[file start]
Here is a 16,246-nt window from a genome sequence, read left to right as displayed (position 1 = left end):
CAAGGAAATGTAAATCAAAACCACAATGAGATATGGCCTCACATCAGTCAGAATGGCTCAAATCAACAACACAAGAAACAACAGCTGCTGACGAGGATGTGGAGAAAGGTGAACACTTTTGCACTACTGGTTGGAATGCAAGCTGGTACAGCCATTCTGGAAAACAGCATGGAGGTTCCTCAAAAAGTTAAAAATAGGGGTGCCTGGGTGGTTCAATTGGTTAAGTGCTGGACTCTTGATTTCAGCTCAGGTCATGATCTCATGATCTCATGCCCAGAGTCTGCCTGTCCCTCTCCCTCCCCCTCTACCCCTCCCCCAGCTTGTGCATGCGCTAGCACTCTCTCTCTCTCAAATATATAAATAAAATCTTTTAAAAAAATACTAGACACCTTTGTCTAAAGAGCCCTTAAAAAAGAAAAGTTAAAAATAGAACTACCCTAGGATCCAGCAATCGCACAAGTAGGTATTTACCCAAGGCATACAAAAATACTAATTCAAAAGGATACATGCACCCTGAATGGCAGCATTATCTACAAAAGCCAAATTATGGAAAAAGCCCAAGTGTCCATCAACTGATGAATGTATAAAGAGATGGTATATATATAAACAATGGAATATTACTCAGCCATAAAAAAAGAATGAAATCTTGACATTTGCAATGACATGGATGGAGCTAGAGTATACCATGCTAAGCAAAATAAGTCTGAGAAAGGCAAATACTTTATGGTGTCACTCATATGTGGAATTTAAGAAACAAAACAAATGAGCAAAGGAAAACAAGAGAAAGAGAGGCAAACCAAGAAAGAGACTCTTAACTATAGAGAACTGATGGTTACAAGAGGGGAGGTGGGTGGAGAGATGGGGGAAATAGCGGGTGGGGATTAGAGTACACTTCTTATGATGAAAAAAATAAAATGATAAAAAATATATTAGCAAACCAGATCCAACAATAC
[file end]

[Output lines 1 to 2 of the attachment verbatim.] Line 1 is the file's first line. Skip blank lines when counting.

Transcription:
Here is a 16,246-nt window from a genome sequence, read left to right as displayed (position 1 = left end):
CAAGGAAATGTAAATCAAAACCACAATGAGATATGGCCTCACATCAGTCAGAATGGCTCAAATCAACAACACAAGAAACAACAGCTGCTGACGAGGATGTGGAGAAAGGTGAACACTTTTGCACTACTGGTTGGAATGCAAGCTGGTACAGCCATTCTGGAAAACAGCATGGAGGTTCCTCAAAAAGTTAAAAATAGGGGTGCCTGGGTGGTTCAATTGGTTAAGTGCTGGACTCTTGATTTCAGCTCAGGTCATGATCTCATGATCTCATGCCCAGAGTCTGCCTGTCCCTCTCCCTCCCCCTCTACCCCTCCCCCAGCTTGTGCATGCGCTAGCACTCTCTCTCTCTCAAATATATAAATAAAATCTTTTAAAAAAATACTAGACACCTTTGTCTAAAGAGCCCTTAAAAAAGAAAAGTTAAAAATAGAACTACCCTAGGATCCAGCAATCGCACAAGTAGGTATTTACCCAAGGCATACAAAAATACTAATTCAAAAGGATACATGCACCCTGAATGGCAGCATTATCTACAAAAGCCAAATTATGGAAAAAGCCCAAGTGTCCATCAACTGATGAATGTATAAAGAGATGGTATATATATAAACAATGGAATATTACTCAGCCATAAAAAAAGAATGAAATCTTGACATTTGCAATGACATGGATGGAGCTAGAGTATACCATGCTAAGCAAAATAAGTCTGAGAAAGGCAAATACTTTATGGTGTCACTCATATGTGGAATTTAAGAAACAAAACAAATGAGCAAAGGAAAACAAGAGAAAGAGAGGCAAACCAAGAAAGAGACTCTTAACTATAGAGAACTGATGGTTACAAGAGGGGAGGTGGGTGGAGAGATGGGGGAAATAGCGGGTGGGGATTAGAGTACACTTCTTATGATGAAAAAAATAAAATGATAAAAAATATATTAGCAAACCAGATCCAACAATAC